Last time, we defined what permutation is and gave a few basic properties.

In a few minutes we’ll see another algorithm for generating them, but first a little theory.

**Lexicographical order** is defined by Wikipedia as:

In mathematics, the lexicographic or lexicographical order, (also known as dictionary order, alphabetic order or lexicographic(al) product), is a natural order structure of the Cartesian product of two ordered sets.

Given two partially ordered sets A and B, the lexicographical order on the Cartesian product A × B is defined as

(a,b) ≤ (a′,b′) if and only if a < a′ or (a = a′ and b ≤ b′).The result is a partial order. If A and B are totally ordered, then the result is a total order also.

More generally, one can define the lexicographic order on the Cartesian product of n ordered sets, on the Cartesian product of a countably infinite family of ordered sets, and on the union of such sets.

Mathworld adds the following regarding **permutations** and **sets**:

When applied to permutations, lexicographic order is increasing numerical order (or equivalently, alphabetic order for lists of symbols; Skiena 1990, p. 4). For example, the permutations of {1,2,3} in lexicographic order are 123, 132, 213, 231, 312, and 321.

When applied to subsets, two subsets are ordered by their smallest elements (Skiena 1990, p. 44). For example, the subsets of {1,2,3} in lexicographic order are {}, {1}, {1,2}, {1,2,3}, {1,3}, {2}, {2,3}, {3}.

An easy way to determine if a set is lexicographically after another is to interpret them as numbers in base *n*, where *n* is the largest element the set contains. So, (2, 1, 3) is after (1, 2, 3) because *213 < 123*. Note: You may also choose *n* as any number greater than the largest element of the set. This is particularly convenient as most would rather use numbers in base *10* and not base *3*.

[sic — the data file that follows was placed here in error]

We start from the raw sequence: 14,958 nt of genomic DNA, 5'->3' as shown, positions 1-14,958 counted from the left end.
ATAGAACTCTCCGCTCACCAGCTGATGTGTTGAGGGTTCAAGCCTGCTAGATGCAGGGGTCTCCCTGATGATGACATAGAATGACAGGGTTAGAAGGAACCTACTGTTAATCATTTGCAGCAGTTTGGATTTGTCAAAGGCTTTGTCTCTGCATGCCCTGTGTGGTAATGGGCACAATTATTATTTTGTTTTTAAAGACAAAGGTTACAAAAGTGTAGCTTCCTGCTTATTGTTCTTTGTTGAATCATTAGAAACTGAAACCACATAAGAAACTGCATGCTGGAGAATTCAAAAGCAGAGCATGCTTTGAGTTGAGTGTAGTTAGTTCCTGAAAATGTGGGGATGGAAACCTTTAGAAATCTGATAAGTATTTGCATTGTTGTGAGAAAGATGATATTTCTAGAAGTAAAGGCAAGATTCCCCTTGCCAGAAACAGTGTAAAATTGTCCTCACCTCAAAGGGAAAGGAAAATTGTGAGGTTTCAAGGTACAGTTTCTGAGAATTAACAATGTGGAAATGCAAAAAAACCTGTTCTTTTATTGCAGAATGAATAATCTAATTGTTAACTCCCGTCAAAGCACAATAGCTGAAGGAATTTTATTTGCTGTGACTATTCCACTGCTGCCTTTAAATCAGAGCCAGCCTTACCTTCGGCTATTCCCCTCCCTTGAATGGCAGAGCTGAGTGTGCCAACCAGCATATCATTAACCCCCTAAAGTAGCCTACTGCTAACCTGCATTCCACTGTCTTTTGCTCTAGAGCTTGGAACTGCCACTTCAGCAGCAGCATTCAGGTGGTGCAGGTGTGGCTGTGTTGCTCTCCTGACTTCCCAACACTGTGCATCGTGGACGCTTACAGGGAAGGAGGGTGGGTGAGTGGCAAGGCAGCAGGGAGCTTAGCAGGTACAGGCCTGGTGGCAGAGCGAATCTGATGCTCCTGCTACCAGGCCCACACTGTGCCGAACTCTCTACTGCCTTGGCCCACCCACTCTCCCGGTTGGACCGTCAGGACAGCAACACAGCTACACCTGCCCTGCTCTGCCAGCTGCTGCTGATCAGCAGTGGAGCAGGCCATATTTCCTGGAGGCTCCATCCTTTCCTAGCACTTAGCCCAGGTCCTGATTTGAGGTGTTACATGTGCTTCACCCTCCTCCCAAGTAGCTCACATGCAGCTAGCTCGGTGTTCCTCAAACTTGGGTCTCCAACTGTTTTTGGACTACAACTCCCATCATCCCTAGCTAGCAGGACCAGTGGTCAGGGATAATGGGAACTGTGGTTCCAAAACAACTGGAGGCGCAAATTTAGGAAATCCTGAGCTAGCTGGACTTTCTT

Ok, but what does this have to do with permutations? Well, generating permutations in any order isn’t enough; you **must** generate them in lexicographic order.

Now, if you run last times’ algorithm, you find that, for *n = 3*, it prints:

`1 2 3`

1 3 2

2 1 3

2 3 1

3 1 2

3 2 1

Now, *123 < 132 < 213 < 231 < 312 < 321*. So, the permutations are in lexicographic order!

The worst algorithm for any problem is usually called *naive*, but a more adequate adjective for the last algorithm would be retarded. It’s the slowest one I can think of, but it’s extraordinarily easy to explain.

This algorithm is slightly faster (about twice as fast) than the last one. It’s quite complex and harder to understand. It does the same thing as the last one, but where the naive algorithm just generated all possible sets, this one generates only valid permutations.

Here it is:

**P1**. Given *n*, we start with the first imaginable permutation *p = (1, 2, ..., n)* from the lexicographic point of view.

```
```**P2**. Print the the permutation *p* or use it for something else.

**P3.** Let's say we have already build the permutation *p = (p _{1}, p_{2}, ..., p_{n})*. In order to obtain the next permutation, we must first find the largest index

*i*so that

*P*. Then, the element,

_{i}<P_{i + 1}*P*will be swapped with the smallest of the elements after

_{i}*P*, but not larger than

_{i}*P*. Finally, the last

_{i}*n - i*elements will be reversed so that they appear in ascending order. Then, jump to

**P2**.

That’s it for the algorithm, here’s the code in C (lexicoPerm.c):

#include <stdio.h> void printv(int v[], int n) { int i; for (i = 0; i < n; i++) printf("%d ", v[i]); printf("\\n"); } /*! This just swaps the values of a and b i.e if a = 1 and b = 2, after SWAP(a, b); a = 2 and b = 1 */ #define SWAP(a, b) a = a + b - (b = a) /*! Generates the next permutation of the vector v of length n. @return 1, if there are no more permutations to be generated @return 0, otherwise */ int next(int v[], int n) { /* P2 */ /* Find the largest i */ int i = n - 2; while ((i >= 0) && (v[i] > v[i + 1])) --i; /* If i is smaller than 0, then there are no more permutations. */ if (i < 0) return 1; /* Find the largest element after vi but not larger than vi */ int k = n - 1; while (v[i] > v[k]) --k; SWAP(v[i], v[k]); /* Swap the last n - i elements. */ int j; k = 0; for (j = i + 1; j < (n + i) / 2 + 1; ++j, ++k) SWAP(v[j], v[n - k - 1]); return 0; } int main(int argc, char *argv[]) { int v[128]; int n = 3; /* The initial permutation is 1 2 3 ...*/ /* P1 */ int i; for (i = 0; i < n; ++i) v[i] = i + 1; printv(v, n); int done = 1; do { if (!(done = next(v, n))) printv(v, n); /* P3 */ } while (!done); return 0; }

The code is commented and it does nothing but implement the algorithm. Have fun!

2007-10-15 at 4:04

thanks!!

2007-10-16 at 12:07

Your code doesn’t work. As is, it prints “1 2 2” over and over again. You might want to download it and give it a look. What does that “swap” typedef do? It looks like it just adds b to a and then subtracts 1…

2007-10-16 at 18:13

Checked code. Works for me: